Broccoli sprouts rich
in cancer protection
Johns Hopkins scientists have found a new and highly
concentrated source of sulforaphane, a compound they identified
in 1992 that helps mobilize the body's natural cancer-fighting
resources and reduces risk of developing cancer.
"Three-day-old broccoli sprouts consistently contain 20 to 50 times the amount of chemoprotective compounds found in mature broccoli heads, and may offer a simple, dietary means of chemically reducing cancer risk," said Paul Talalay, the Abel Distinguished Service Professor of Pharmacology.
Talalay's research team fed extracts of the sprouts to groups of 20 female rats for five days, and exposed them and a control group that had not received the extracts to a carcinogen, dimethylbenzanthracene. The rats that received the extracts developed fewer tumors, and those that did get tumors had smaller growths that took longer to develop.
In a paper published in a recent issue of the Proceedings of the National Academy of Sciences, Talalay and his co-workers describe their successful efforts to build on their 1992 discovery of sulforaphane's chemoprotective properties. Work described in the study is the subject of issued and pending patents.
A systematic search for dietary sources of compounds that increase resistance to cancer-causing agents led the Hopkins group to focus on naturally occurring compounds in edible plants that mobilize Phase 2 detoxification enzymes. These enzymes neutralize highly reactive, dangerous forms of cancer-causing chemicals before they can damage DNA and promote cancer.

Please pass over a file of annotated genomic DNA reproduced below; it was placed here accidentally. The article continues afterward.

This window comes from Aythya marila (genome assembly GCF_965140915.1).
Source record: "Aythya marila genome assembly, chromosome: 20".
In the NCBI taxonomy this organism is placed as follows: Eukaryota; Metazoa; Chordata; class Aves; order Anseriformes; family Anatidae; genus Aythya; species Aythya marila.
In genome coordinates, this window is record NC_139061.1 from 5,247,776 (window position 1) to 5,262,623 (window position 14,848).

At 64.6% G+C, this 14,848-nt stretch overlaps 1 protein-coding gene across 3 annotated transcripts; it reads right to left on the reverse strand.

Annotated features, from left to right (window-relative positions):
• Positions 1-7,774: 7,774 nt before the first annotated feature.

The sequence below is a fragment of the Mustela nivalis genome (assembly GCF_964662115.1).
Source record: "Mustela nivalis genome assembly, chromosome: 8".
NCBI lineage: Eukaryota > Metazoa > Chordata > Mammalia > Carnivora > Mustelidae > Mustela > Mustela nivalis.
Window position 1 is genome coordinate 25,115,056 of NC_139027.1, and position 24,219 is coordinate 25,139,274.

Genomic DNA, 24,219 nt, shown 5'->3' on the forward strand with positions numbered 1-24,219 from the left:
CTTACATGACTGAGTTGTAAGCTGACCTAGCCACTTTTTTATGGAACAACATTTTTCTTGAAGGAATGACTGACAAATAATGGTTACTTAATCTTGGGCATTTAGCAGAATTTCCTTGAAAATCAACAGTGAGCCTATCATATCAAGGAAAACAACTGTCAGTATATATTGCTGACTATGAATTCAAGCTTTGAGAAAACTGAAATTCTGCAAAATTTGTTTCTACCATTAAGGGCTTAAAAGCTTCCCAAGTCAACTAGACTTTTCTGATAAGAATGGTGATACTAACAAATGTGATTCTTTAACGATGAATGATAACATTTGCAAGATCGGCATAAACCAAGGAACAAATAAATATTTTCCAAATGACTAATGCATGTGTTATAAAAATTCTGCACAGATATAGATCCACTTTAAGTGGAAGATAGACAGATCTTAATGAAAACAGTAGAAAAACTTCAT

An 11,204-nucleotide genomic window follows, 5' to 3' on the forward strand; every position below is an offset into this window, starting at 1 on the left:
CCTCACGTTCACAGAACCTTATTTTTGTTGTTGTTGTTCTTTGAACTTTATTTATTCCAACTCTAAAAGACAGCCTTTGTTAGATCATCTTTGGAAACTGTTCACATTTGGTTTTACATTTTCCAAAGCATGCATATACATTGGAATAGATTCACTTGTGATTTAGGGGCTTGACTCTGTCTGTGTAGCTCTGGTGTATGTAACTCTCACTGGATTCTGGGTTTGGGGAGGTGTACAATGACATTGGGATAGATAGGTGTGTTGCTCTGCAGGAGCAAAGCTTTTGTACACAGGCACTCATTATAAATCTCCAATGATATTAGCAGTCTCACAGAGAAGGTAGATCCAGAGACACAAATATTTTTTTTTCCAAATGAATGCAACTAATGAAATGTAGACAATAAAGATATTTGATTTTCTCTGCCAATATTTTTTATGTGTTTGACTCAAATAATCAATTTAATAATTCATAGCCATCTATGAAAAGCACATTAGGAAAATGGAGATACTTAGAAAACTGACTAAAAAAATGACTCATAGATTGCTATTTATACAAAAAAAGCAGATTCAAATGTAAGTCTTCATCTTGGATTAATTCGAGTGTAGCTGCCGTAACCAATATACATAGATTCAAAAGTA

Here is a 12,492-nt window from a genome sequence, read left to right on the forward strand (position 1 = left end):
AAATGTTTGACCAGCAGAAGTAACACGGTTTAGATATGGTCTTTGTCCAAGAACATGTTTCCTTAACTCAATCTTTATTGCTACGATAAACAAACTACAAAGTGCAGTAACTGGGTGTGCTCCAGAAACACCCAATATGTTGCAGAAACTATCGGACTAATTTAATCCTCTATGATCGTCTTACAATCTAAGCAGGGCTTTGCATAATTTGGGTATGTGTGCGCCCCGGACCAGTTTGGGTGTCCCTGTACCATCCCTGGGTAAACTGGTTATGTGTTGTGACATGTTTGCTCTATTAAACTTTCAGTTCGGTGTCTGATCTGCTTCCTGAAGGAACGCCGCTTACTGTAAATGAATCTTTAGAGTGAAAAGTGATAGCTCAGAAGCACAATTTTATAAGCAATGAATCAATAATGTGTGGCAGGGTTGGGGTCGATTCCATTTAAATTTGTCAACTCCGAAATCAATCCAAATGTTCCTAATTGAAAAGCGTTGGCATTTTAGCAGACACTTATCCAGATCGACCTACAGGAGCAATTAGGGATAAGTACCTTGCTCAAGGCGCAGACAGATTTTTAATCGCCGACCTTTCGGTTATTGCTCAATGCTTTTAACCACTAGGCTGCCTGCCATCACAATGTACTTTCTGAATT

Sulforaphane "is a very potent promoter of Phase 2 enzymes," said Jed Fahey, plant physiologist and manager of the Brassica Chemoprotection Laboratory at Hopkins, and broccoli contains unusually high levels of glucoraphanin, the naturally occurring precursor of sulforaphane.
However, tests reported in the new study showed that glucoraphanin levels were highly variable in broccoli samples, and there was no way to tell which broccoli plants had the most without sophisticated chemical analysis.
"Even if that were possible, people would still have to eat unreasonably large quantities of broccoli to get any significant promotion of Phase 2 enzymes," Talalay said.